It has been asked, what is the Georgia Association of Confessional Baptists (GACB) and what is its purpose?
The Georgia Association of Confessional Baptist Churches, affectionately called GACB for short, exist to encourage our member churches in the advancement of the gospel of Jesus Christ. Our aim is to encourage our brothers and sisters in Christ to return to the sound teachings summarized in the great confessions of the Protestant Reformation, especially as put forth in the 1689 London Baptist Confession of Faith.
The purpose of GACB is more explicitly described in our Constitution as follows:
1. Advance Christ’s kingdom by providing a fellowship in which churches of common confession may find mutual encouragement, assistance, edification, and counsel, and may participate in cooperative efforts, home missions (such as planting and establishing confessional Baptist churches), foreign missions, ministerial training and publications all of which are often beyond the scope of one local church.
2. Provide a forum of fellowship and helps for men and churches who are learning about Confessional Calvinism.
3. Record the history of Confessional Baptist Churches in Georgia, in order to commend a faithful heritage.
Meetings and Fellowship
In church history there have been times where theological controversy has challenged orthodoxy. Should particular issues come to a local church those elders/leaders might choose to bring the matter to the assembly for discussion and perhaps advice in how they might deal with the controversy.
The Pastor’s Fraternal, normally scheduled in March, is one of the means where we encourage and help “those men and churches who are learning about Confessional Calvinism”. Normally, the Pastors Fraternal will be a time of topical sermons and biographical sketches of influential historical figures in Baptist life along with discussion and, of course, good fellowship.
The General Assembly, normally held in September, is the means where the member churches gather “for mutual encouragement, assistance, and counsel.” This is also the time when individual churches may bring proposals for a variety of cooperative efforts.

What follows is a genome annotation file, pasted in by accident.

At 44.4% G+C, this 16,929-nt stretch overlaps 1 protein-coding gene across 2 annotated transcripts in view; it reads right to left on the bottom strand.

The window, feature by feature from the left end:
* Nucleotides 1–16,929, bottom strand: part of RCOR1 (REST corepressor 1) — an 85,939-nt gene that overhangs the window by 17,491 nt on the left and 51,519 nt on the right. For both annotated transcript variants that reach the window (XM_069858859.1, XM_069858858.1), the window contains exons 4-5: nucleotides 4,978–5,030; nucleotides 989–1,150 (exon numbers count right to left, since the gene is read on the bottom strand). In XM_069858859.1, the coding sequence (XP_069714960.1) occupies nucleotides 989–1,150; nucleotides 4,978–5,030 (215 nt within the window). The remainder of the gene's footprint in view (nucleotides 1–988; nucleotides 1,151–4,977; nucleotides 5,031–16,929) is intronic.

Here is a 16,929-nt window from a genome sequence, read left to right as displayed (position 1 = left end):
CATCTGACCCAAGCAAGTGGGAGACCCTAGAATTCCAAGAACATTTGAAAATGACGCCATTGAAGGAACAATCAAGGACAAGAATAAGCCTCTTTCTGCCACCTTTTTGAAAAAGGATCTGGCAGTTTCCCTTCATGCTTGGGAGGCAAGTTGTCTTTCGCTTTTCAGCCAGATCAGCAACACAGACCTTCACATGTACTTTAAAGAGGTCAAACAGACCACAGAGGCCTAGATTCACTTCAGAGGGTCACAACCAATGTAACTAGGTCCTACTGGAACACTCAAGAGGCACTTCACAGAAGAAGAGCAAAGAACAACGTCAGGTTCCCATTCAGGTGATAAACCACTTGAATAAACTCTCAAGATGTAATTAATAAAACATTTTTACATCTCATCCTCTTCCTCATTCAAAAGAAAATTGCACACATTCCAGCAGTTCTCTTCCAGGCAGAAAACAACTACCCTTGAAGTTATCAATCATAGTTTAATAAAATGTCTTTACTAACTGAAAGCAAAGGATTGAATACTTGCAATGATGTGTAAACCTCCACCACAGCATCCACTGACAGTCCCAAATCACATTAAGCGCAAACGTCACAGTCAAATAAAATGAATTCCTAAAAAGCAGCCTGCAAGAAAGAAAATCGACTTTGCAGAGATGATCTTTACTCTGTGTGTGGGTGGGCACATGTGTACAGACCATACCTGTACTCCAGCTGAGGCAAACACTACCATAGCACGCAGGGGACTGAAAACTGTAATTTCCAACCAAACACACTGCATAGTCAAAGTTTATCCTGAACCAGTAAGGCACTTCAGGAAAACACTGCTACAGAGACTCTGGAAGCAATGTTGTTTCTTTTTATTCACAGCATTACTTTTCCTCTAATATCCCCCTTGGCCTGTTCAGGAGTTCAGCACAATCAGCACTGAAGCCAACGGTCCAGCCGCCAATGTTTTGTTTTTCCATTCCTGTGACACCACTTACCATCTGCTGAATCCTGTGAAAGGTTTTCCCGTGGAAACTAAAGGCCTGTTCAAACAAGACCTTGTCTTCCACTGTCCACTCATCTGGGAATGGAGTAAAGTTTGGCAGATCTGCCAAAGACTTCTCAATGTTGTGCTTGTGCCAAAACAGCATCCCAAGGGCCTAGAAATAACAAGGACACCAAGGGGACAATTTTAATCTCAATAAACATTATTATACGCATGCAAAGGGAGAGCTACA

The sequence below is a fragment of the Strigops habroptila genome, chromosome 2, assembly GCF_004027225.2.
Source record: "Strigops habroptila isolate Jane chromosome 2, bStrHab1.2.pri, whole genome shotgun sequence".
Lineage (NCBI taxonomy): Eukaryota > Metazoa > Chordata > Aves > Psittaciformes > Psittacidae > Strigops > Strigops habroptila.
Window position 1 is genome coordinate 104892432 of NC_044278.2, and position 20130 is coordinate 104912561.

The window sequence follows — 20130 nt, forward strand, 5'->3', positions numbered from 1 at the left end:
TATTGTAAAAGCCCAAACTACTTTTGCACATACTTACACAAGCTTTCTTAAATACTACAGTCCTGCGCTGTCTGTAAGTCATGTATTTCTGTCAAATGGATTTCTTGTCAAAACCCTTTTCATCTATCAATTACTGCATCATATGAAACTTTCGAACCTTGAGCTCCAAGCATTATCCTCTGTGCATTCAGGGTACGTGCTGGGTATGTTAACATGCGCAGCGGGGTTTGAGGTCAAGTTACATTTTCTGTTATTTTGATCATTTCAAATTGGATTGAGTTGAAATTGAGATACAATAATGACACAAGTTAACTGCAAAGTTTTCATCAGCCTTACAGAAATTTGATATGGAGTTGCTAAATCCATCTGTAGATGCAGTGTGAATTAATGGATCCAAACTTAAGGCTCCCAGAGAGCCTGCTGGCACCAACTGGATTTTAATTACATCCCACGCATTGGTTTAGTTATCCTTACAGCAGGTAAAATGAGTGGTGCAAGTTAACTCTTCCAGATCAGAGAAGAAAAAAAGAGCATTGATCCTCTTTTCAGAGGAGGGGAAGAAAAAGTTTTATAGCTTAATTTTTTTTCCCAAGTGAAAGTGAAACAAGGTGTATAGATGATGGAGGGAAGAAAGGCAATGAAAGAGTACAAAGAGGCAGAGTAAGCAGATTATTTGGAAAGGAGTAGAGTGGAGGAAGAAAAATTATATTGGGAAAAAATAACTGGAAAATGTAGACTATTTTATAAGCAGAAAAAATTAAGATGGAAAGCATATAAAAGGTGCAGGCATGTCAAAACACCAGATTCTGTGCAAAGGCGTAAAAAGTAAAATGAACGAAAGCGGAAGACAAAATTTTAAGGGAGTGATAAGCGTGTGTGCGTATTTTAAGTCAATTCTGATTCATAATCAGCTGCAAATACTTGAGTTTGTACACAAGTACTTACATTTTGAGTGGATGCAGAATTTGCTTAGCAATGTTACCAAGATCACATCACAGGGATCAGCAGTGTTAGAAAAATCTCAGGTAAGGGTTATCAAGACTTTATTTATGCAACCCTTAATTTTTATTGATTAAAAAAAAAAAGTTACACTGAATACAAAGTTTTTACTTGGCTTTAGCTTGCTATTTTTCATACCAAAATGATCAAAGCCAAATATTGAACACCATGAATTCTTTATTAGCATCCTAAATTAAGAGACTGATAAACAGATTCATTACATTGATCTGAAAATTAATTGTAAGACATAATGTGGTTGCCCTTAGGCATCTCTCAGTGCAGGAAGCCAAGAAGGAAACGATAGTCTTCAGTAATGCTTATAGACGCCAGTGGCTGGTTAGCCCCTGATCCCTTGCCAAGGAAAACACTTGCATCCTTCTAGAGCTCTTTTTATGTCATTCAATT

- For example, a church may have an opportunity to plant a church (domestic or international) but lacks the funding or personnel to proceed. After making their case for assistance other churches in the association may choose to help.
- Another example, perhaps a church has a gifted brother who desires to obtain more theological training. His church would be given time at the General Assembly to make the case for financial assistance. Again, if other churches are able and desire to be part of sending this man to seminary they would have the opportunity. The ‘sending’ church would maintain oversight for the man, but other churches might choose to help with his support while in school.
Prayer meetings, normally do not have a formal schedule and will occur a couple times a year when men from member churches agree to meet at a given time/date. Usually a few weeks’ notice will be given. During this time the men will spend a few hours in prayer for the local churches, matters they feel are relevant, and/or burdened for.
It is important to note that we are an association of churches. We should make the distinction between a denomination and an association. Our understanding of the local church is best described in the 1689 London Baptist Confession, Chapter 26, Of The Church, paragraph 15 where it states, “messengers assembled, are not entrusted with any church-power properly so called; or with any jurisdiction over the churches themselves, to exercise any censures either over any churches or persons; or to impose their determination on the churches or officers.” Messengers, of course, refers to an associational meeting where individual churches send ‘messengers’ from within their own congregations.
An association is a plurality of churches and we think, is as valuable as a plurality of elders. We have seen men who have no accountability struggle. Just so, we believe that churches who have no fellowship or ‘communion’ with other churches may, at times, struggle with issues that other churches have already resolved successfully (or at least have learned valuable lessons from their own struggles).